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Apologies is this is the wrong forum; point me to the right one if that's the case.

In this particular case, I'm studying limits (in an intro Calc course, and on Khan Academy) but the question applies to any problem-solving that involves algebra. I seem to make an inordinate number of minor errors in evaluating algebraic expressions--somewhere on the order of 1 error : 2 problems. The most common is dropping a negative sign along the way, or incorrectly reducing a simple fraction.

Now, it seems obvious that the answer is "practice", but I am concerned that I have some kind of bad habit that I keep practicing, since I am assuredly practicing a great deal, and keep running into this issue.

What steps can I take to stop making these errors, and to catch them before I hand in the tests?

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    $\begingroup$ If I'm keen on the correctness of algebra, I generally do it forwards, then backwards; e.g. if I split $\frac{a+b}{ab}$ into $\frac{1}a+\frac{1}b$, I might check it by combining $\frac{1}a+\frac{1}b$ into $\frac{a+b}{ab}$. You can do plenty of sanity checks like that. I also sometimes plug in constant for variables (i.e. if I know of a solution, I see if it works. If it fails at a step, it means the step is wrong). It probably doesn't really build mathematical ability to do this, but it does catch errors. $\endgroup$ – Milo Brandt Apr 14 '15 at 3:39
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I have the same problem. This barely qualifies as an answer but here's 3 things I've found helped:

Slow down
I find that many, if not most, of my errors surface when I'm working a problem too fast. When I deliberately slow myself down, to the point where it feels like I'm dragging, I make fewer mistakes.

Do the problem twice
I will attempt a problem and solve it. Then, pretending as if I'd never solved it before, try solving it a second time. When doing this I sometimes catch errors.

Meditate
It seems I produce fewer errors when I've achieved some threshold of focus. Subjectively, it feels like I'm synchronous with the problem and there's a kind of mutual working out happening; I'm working the problem and the problem is working me. Most of the time it's incredibly satisfying. Meditation has helped me develop my ability to focus. If you've never considered meditation or have avoided it because of the "New Age" patina or because you thought it mandated some specific (and looney) belief system then I recommend Vipassana meditation. You don't have to adopt any dogma to practice Vipassana. I think of it like exercise: What dogma do you have to adopt to enjoy the benefits of jogging?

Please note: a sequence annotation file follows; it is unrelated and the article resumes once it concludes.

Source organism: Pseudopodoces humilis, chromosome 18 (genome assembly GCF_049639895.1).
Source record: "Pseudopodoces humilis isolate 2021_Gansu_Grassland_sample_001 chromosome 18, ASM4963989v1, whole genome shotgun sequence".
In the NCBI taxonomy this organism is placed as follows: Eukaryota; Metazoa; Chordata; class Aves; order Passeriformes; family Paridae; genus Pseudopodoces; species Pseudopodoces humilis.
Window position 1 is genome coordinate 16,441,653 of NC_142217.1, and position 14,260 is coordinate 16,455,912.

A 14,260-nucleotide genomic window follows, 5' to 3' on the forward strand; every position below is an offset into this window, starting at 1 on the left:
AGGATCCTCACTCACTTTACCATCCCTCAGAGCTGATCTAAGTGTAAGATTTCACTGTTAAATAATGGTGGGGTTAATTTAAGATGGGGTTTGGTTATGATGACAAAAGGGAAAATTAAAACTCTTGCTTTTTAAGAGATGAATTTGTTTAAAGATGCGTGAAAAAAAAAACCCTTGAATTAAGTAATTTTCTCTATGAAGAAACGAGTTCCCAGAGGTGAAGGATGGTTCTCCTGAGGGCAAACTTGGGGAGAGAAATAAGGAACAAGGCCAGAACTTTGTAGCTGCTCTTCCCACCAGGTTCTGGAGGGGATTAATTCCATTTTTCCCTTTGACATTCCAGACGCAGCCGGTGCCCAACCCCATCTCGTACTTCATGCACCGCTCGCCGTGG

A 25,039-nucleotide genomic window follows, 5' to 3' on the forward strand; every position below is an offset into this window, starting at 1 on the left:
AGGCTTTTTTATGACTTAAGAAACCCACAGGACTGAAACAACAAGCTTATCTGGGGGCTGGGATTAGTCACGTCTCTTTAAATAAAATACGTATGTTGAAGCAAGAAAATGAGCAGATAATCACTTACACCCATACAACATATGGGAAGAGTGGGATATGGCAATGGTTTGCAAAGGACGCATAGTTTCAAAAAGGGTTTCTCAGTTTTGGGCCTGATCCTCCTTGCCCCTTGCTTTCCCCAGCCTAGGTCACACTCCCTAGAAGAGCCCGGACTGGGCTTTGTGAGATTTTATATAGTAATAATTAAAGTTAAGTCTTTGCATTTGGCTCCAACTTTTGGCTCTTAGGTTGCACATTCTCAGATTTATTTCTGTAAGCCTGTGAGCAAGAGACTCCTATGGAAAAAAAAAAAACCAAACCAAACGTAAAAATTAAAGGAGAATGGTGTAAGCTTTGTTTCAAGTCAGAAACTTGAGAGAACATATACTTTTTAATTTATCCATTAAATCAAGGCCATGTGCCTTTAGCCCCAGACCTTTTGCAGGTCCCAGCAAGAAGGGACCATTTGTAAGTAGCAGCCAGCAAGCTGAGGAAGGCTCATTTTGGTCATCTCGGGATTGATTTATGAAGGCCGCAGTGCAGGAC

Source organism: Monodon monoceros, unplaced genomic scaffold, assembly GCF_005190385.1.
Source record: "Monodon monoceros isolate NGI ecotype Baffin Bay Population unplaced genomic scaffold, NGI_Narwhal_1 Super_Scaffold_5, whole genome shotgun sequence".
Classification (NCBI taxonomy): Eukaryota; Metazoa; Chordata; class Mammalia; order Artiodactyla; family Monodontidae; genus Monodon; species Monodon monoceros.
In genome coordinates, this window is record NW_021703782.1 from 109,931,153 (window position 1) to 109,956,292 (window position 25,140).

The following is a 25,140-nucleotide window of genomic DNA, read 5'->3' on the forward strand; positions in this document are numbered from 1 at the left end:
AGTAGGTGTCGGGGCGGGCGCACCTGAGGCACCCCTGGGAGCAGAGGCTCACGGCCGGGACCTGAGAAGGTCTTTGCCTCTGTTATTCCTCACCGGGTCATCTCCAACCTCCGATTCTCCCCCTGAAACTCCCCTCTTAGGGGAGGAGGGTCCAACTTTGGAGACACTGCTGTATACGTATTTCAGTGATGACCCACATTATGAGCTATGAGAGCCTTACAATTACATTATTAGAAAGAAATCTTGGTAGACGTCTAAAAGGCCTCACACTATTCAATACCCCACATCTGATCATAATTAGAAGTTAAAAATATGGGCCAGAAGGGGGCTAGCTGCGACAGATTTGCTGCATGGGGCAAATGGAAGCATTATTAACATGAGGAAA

I hope that helps.

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  • $\begingroup$ Do the problem twice is a good check. It is even better to do it twice with a space of time between the executions. Otherwise you are more prone to make the same mistake twice. $\endgroup$ – Ross Millikan Apr 14 '15 at 3:46
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    $\begingroup$ Thanks. The funny thing is that I read this answer after sitting down to do a problem set and found that I made far fewer algebra errors...and had been meditating in the minutes immediately prior. $\endgroup$ – Ben Apr 15 '15 at 18:27
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Limiting cases are a good check. If there is a parameter in the problem, think about what your answer means if it goes to $0$ or $\infty$ or the limits of the range. Often that simplifies your answer. If you don't get the right one, you have an error. Dimensional analysis is a powerful tool. If you have an equation to solve, let $x$ have a unit. This will force the constants to have units, too. Then if you add terms with different units, something is wrong. Solving a quadratic, you have $ax^2+bx+c=0$, so $a$ has units of inverse $x^2$, $b$ has units of inverse $x$, and $c$ is unitless. The quadratic formula respects this. If your answer doesn't, it is wrong.

A big one is plug your answer into the original equation. Does it check?

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    $\begingroup$ Thanks Ross, this is good advice in general, and I follow it in general. In fact, these sorts of moves are how I am able to identify the fact that I make the mistakes. The question that I'm trying to solve, though, is how to reduce the occurrence of them in the first place. $\endgroup$ – Ben Apr 15 '15 at 18:25

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